Wednesday, May 13, 2009

 

Career Week

TB came home today excited to invite me to speak to his class for career week.

I'm not exactly sure how to explain academic administration to second graders.

“Well, I go to a lot of meetings, and I try to get grownups to play nicely and share their toys.”

Somehow, I don't see that one capturing the room.

“I make sure we follow the rules.” Yawn. “I try to get teachers to behave.” Not bad, but I could see the discussion veering badly off-course. “I keep the college on an even keel despite years of public disinvestment.” Yeah, second graders are big on 'disinvestment.'

“I drink a lot of coffee, and read and writes lots of emails.” Pretty accurate, but it just doesn't fire the imagination.

I bet rodeo clowns don't have this problem...

Comments:
You could always say you stand in the hallway with a yardstick and whistle to make sure the teachers and students get to class on time...
 
Tell them you're the ringmaster of a circus.
 
Cat-herder. That's your true occupation. And that does capture the imagination :)
 
Hmm. Maybe a practical demonstration?

Walk in, and secretly signal TB to start blowing enthusiastically on a kazoo. Have the kids divide up randomly into groups and pass out crayons, but make sure that some groups get enough for everyone, some groups have to share, and one group only gets Q-Tips. Then, pass out a simple coloring assignment with instructions written in Portuguese.

After a few minutes of utter confusion, you provide the English translation and extra crayons, and ask TB to stop with the kazoo.

Point being: what you do is make it possible for people to learn. You provide tools, structure a good learning environment, and remove impediments to student success.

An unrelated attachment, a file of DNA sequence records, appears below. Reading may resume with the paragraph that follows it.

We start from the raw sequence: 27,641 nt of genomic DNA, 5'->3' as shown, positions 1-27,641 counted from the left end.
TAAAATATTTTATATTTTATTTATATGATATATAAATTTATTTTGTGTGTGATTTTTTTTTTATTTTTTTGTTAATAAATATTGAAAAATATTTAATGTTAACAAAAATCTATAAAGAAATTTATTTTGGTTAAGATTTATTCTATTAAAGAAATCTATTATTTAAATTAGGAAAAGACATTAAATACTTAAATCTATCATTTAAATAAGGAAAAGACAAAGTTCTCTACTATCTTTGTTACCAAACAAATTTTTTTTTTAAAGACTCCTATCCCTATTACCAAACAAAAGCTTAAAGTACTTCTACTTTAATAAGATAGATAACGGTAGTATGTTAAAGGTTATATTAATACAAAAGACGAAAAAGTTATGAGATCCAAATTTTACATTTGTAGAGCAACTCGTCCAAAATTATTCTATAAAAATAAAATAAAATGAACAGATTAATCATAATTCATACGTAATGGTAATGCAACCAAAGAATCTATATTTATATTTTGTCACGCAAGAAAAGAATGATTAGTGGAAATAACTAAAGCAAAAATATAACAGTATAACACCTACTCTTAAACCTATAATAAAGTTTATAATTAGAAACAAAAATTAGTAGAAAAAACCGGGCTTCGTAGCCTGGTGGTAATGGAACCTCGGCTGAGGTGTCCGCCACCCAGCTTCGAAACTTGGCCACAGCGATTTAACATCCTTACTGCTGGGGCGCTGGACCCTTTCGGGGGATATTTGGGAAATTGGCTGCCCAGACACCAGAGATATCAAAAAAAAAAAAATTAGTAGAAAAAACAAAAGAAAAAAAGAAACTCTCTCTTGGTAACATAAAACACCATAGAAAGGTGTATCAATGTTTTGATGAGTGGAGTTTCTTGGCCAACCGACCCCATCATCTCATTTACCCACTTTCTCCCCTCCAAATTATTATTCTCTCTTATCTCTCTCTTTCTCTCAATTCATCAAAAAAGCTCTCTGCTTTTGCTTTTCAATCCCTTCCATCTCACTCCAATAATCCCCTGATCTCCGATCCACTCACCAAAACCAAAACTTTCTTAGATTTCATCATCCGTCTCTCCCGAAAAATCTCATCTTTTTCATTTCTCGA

The Boy's Teacher: And what do you do, Dean Dad?

DD: I hunt.

TBT: Hunt? For a living?

DD: Yes.

TBT: What on Earth do you hunt that you could make a living at it?

DD: Men.
 
My Son's 3rd-grade teacher called me to let me know how the day went. He asked each kid to explain what their parents did for a living:
Son: My Dad is a Dean at the Community College.
Teach: Maybe you should explain what a Dean does for those hear who don't know that is.
Son: He fires people.
Teach: That's it? I think there must be more to the job than that.
Son: No, I don't think so.

That was the prelude to asking me to come in to talk about my job.

You should just tell the kids that you are a Principal for adults.
 
My daughter lost all enthusiasm for "Take Your Daughter to Work Day" when she realized I spent all day in school.

I have a hard enough time explaining academic administration to adults, much less second graders. Good luck.
 
You could be totally honest and tell them that you stand by the freeway exit with a cardboard sign that says "wanted, one English teacher".

You could tell them that you manage a group of second graders, only the ones you work with are quite a bit older and have the title "Professor".

Or you could simply say you put out fires every day. Same difference.
 
I like your suggestion of: "I try to get grownups to play nicely and share their toys.”

- it's factual
- it ties in the life lessons that they're learning now with life lessons that they'll need in the future. And they might not remember your presentation when they're a electrician, professor, rodeo clown or sales clerk, but maybe that lesson will have sunk in a little.

Share your toys, and don't call people names. It's good advice.
 
I happen to have just been through a career day this past Friday. I was an "Art Gallery Manager". I played up the art part and used the excitement over it to explain that I show people art for a living, and why I do so. Seems to me you could do the same thing talking about school and why college is really awesome.

Lessons learned:
You can not compete with the fire truck.

Everything you do is cool - until the students hit fourth grade. After that, well, like, uh, whatever.

All of the children's behaviors you will see are things you have already seen reflected in community college students.

If there is actually another presenter on the schedule called "Bam! Kung Fu", you will not be able to go see it for yourself.

Some teachers will perform classroom management while your in the room, others will not care whether or not you do it for them.

Bring visual aids. That can not be over emphasized. Bring visual aids.
 
"Principal at a school for grownups" is probably the way to go.
 
My dad was middle management when I was growing up (now he's upper management). He always told me his job was "the boss." Having watched the Jetsons, I pictured him as Mr. Spacely. This was probably not too far off.

(My mom is a lawyer. I didn't know what that was either, but I was delighted when George Jetson hired one. Except, I remember saying, I didn't know *boys* could be lawyers.)
 
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